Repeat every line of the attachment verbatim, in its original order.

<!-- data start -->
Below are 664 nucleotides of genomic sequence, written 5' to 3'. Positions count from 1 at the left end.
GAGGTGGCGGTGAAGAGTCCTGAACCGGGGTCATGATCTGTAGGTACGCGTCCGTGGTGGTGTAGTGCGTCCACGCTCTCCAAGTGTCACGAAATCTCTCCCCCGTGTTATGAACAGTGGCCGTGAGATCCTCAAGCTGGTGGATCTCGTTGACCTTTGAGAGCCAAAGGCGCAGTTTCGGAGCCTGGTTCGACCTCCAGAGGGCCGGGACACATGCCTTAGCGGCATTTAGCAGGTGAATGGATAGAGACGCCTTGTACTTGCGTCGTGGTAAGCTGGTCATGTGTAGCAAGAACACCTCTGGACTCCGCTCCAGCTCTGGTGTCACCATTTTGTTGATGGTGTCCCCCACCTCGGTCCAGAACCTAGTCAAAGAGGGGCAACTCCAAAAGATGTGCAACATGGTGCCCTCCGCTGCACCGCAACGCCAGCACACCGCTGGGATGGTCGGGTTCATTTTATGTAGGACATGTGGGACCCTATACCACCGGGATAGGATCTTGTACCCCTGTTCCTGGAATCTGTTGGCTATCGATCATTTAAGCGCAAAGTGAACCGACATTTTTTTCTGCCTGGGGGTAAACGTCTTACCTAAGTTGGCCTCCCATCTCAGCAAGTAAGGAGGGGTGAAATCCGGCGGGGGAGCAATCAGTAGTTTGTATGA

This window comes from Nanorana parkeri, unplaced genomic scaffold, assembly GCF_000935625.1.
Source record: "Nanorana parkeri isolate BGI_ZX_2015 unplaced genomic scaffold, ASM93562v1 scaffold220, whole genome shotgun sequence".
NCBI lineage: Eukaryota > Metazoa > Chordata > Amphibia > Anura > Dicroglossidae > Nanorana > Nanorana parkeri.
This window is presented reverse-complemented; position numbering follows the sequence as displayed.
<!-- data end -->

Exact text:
Below are 664 nucleotides of genomic sequence, written 5' to 3'. Positions count from 1 at the left end.
GAGGTGGCGGTGAAGAGTCCTGAACCGGGGTCATGATCTGTAGGTACGCGTCCGTGGTGGTGTAGTGCGTCCACGCTCTCCAAGTGTCACGAAATCTCTCCCCCGTGTTATGAACAGTGGCCGTGAGATCCTCAAGCTGGTGGATCTCGTTGACCTTTGAGAGCCAAAGGCGCAGTTTCGGAGCCTGGTTCGACCTCCAGAGGGCCGGGACACATGCCTTAGCGGCATTTAGCAGGTGAATGGATAGAGACGCCTTGTACTTGCGTCGTGGTAAGCTGGTCATGTGTAGCAAGAACACCTCTGGACTCCGCTCCAGCTCTGGTGTCACCATTTTGTTGATGGTGTCCCCCACCTCGGTCCAGAACCTAGTCAAAGAGGGGCAACTCCAAAAGATGTGCAACATGGTGCCCTCCGCTGCACCGCAACGCCAGCACACCGCTGGGATGGTCGGGTTCATTTTATGTAGGACATGTGGGACCCTATACCACCGGGATAGGATCTTGTACCCCTGTTCCTGGAATCTGTTGGCTATCGATCATTTAAGCGCAAAGTGAACCGACATTTTTTTCTGCCTGGGGGTAAACGTCTTACCTAAGTTGGCCTCCCATCTCAGCAAGTAAGGAGGGGTGAAATCCGGCGGGGGAGCAATCAGTAGTTTGTATGA

This window comes from Nanorana parkeri, unplaced genomic scaffold, assembly GCF_000935625.1.
Source record: "Nanorana parkeri isolate BGI_ZX_2015 unplaced genomic scaffold, ASM93562v1 scaffold220, whole genome shotgun sequence".
NCBI lineage: Eukaryota > Metazoa > Chordata > Amphibia > Anura > Dicroglossidae > Nanorana > Nanorana parkeri.
This window is presented reverse-complemented; position numbering follows the sequence as displayed.